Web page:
"Beyond that, much depends on who enters the White House in January, on whether it will be open to dialogue with Moscow, and on foreign policy and domestic concerns of the future U.S. president. However, in any case these are tough terms for resuming Russian-U.S. dialogue and whoever is elected will find it difficult to comply with them. 

'[Clinton] Is A Predictable Secondary School Teacher... Trump Is The Troublemaker In The Back Of The Class'

"If Hillary Clinton can be compared to 'the brain' of the U.S. political system, Donald Trump is its 'spinal cord.'

Hillary has some obvious pluses: enormous experience, extensive political connections, international stature and the support of big business. Of course, she will more or less follow Obama's playbook with some variations and updates - more emphasis on human rights, tougher rhetoric on the Kremlin, and stronger resistance to Bashar al-Assad in Syria. For the time being, a new strategy seems unlikely and those who are completely disappointed in Obama will hardly turn into enthusiastic supporters of his preferred successor.

"Russia will find it difficult to deal with Hillary but at least there will be no surprises. In general, we know approximately what to expect of her and what team she will bring to the White House. She is a foreign policy professional and understands well both U..S capabilities and limitations. She is fairly predictable. She is strict and may be combative, but ultimately she's a predictable secondary school teacher.

"Trump is not. He knows much less about foreign policy but feels more with his 'spinal cord' at the level of intuition. He feels that another eight years of Obama's policies will not solve America's problems and that some unconventional and untraditional approaches are called for. He himself probably does not know what he will do exactly, but there is a demand for change in American society and Trump is trying to tap into it.

"If Hillary Clinton is the schoolmarm, Donald Trump is the troublemaker in the back of the class. People are afraid of him and he is frequently called up to the blackboard to be disciplined, but for all this many admire him secretly and even want to emulate him.

"I think Trump is most likely to surprise us. There will likely be good surprises and bad ones. While he represents a clean break from Obama and his legacy, he inevitably will present risks when making emotional, on-the-spot decisions that won't be well thought out and could lead to serious mistakes.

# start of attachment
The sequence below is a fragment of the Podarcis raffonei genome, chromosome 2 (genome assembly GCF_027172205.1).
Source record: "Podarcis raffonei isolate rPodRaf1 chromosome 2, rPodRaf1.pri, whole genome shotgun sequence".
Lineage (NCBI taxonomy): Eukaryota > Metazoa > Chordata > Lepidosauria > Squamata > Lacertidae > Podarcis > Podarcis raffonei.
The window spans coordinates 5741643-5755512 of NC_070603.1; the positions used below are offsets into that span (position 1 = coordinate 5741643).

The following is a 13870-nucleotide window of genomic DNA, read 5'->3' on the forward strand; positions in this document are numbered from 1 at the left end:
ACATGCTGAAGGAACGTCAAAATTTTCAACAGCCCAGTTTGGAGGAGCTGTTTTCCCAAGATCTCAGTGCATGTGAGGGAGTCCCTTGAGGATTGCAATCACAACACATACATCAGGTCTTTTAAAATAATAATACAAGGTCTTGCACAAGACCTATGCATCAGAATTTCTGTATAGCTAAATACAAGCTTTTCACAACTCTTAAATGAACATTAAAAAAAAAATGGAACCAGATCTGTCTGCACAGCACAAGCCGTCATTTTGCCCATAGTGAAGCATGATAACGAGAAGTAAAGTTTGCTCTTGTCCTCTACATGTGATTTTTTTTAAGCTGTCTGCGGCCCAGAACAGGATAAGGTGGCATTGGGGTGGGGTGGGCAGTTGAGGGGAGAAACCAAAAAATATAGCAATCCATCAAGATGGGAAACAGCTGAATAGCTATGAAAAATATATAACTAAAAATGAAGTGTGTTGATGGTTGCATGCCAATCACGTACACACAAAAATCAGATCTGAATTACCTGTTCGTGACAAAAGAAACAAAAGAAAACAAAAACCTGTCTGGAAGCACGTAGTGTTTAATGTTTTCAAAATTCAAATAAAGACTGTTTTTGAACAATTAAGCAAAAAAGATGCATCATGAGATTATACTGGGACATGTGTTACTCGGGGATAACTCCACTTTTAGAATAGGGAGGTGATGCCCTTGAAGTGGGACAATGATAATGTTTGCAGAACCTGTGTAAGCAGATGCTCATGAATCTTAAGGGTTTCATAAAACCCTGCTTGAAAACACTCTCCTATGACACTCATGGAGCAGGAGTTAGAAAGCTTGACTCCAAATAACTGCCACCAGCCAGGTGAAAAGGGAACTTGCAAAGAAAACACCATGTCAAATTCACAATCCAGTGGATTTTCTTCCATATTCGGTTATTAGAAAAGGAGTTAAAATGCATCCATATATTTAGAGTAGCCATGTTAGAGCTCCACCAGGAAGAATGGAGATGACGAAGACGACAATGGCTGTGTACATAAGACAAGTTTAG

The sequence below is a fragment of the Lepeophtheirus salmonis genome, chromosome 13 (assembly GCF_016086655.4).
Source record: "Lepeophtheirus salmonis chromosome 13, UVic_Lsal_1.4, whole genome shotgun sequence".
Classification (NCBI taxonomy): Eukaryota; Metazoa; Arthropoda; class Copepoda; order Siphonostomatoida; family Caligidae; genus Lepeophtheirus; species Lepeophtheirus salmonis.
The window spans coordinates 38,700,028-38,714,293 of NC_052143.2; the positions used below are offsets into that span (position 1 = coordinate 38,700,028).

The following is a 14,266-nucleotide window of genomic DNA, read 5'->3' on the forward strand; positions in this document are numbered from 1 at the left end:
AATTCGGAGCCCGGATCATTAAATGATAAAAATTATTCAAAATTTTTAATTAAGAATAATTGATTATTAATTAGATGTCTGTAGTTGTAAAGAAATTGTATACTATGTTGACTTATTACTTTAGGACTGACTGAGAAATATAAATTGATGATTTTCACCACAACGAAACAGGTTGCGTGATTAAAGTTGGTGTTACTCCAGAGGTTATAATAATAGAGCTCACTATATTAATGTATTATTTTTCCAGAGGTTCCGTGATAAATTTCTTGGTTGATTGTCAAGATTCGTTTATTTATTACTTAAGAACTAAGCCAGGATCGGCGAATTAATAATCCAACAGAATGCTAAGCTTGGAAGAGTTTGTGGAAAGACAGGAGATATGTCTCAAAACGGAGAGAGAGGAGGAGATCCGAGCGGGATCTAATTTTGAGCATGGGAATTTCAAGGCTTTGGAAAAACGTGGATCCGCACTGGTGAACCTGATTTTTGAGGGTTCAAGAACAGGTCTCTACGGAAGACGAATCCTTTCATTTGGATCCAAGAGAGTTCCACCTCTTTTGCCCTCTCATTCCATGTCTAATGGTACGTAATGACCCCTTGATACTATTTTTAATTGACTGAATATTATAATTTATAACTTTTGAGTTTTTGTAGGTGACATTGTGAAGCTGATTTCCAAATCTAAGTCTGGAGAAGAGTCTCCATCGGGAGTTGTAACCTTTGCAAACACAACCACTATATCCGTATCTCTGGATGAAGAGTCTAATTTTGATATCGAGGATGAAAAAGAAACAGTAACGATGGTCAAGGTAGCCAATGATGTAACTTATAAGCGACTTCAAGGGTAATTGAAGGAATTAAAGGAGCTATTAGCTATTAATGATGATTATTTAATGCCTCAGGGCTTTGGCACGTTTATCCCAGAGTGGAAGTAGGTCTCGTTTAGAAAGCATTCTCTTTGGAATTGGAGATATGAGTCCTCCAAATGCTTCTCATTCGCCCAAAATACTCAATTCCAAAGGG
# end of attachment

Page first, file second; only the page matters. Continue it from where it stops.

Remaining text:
(Source: Twitter.com/sharzhipero, October 20, 2016.)

Caption: About the U.S. elections in  brief.

Trump is portrayed as Perseus, who beheaded the Gorgon Medusa, in this case represented by Hillary Clinton.

'It Would Be Wrong To Trust Their Universal Prediction That Clinton Can't Lose... There Could Be New Political Scandals, Unexpected Leaks...'

"Polls show that Clinton is still ahead of Trump in the number of electoral votes needed to win (not necessarily the number of voters). If the election were held tomorrow, she'd win by a wide margin. Obviously, Trump failed to knock her out during the first debates and her health problems are not serious enough to cause her to drop out.

"But are some poll respondents concealing their intention to vote Trump? For many in America, support for Trump is looked down on, or at least seen as politically incorrect. So we should mentally factor in these timid Trump's supporters. Nobody knows how many of them are out there, but ultimately this is what the outcome of the election will turn on.

"Let's not forget that the overwhelming majority of U.S. media and think tanks are emphatically opposed to Trump. So it would be wrong to trust their universal prediction that Clinton can't lose.

"Last but not least, there is still a month before the election and a lot could change. There could be new political scandals, unexpected leaks and international complications. Most of these uncertainty factors are playing against Clinton. The upcoming debates could also change the landscape.

'The Election Is Bound To Usher In A Pause In [Russia-US] Relations'

"As far as I can judge, Trump is viewed more positively in Russia than Clinton but I doubt we can be certain of who is better for Russia. This is an equation with many unknowns.

"Regardless of the outcome, the election is bound to usher in a pause in our relations. The new administration will require time to assemble a team, make key appointments in the administration, itemize the legacy of predecessors and draft a foreign policy strategy. This usually takes about half a year and sometimes longer.

"It makes sense to look at the appointments made during this period. Much will depend on it. Trump, for one, may appoint a seasoned diplomat as Secretary of State, with greater authority over foreign policy in the administration. This will balance off Trump's own inexperience. In turn, Clinton could appoint to this position a person with moderate and balanced views, including on Russia, for instance, Bill Burns, former U.S. ambassador to Russia (2005-2008), or it could be a hawk from her entourage. It would fall to these people to modulate the campaign rhetoric.

"As things currently stand, it is much more important for Russia to determine its line and interests in relations with the United States, as well as how far we are willing to go to compromise.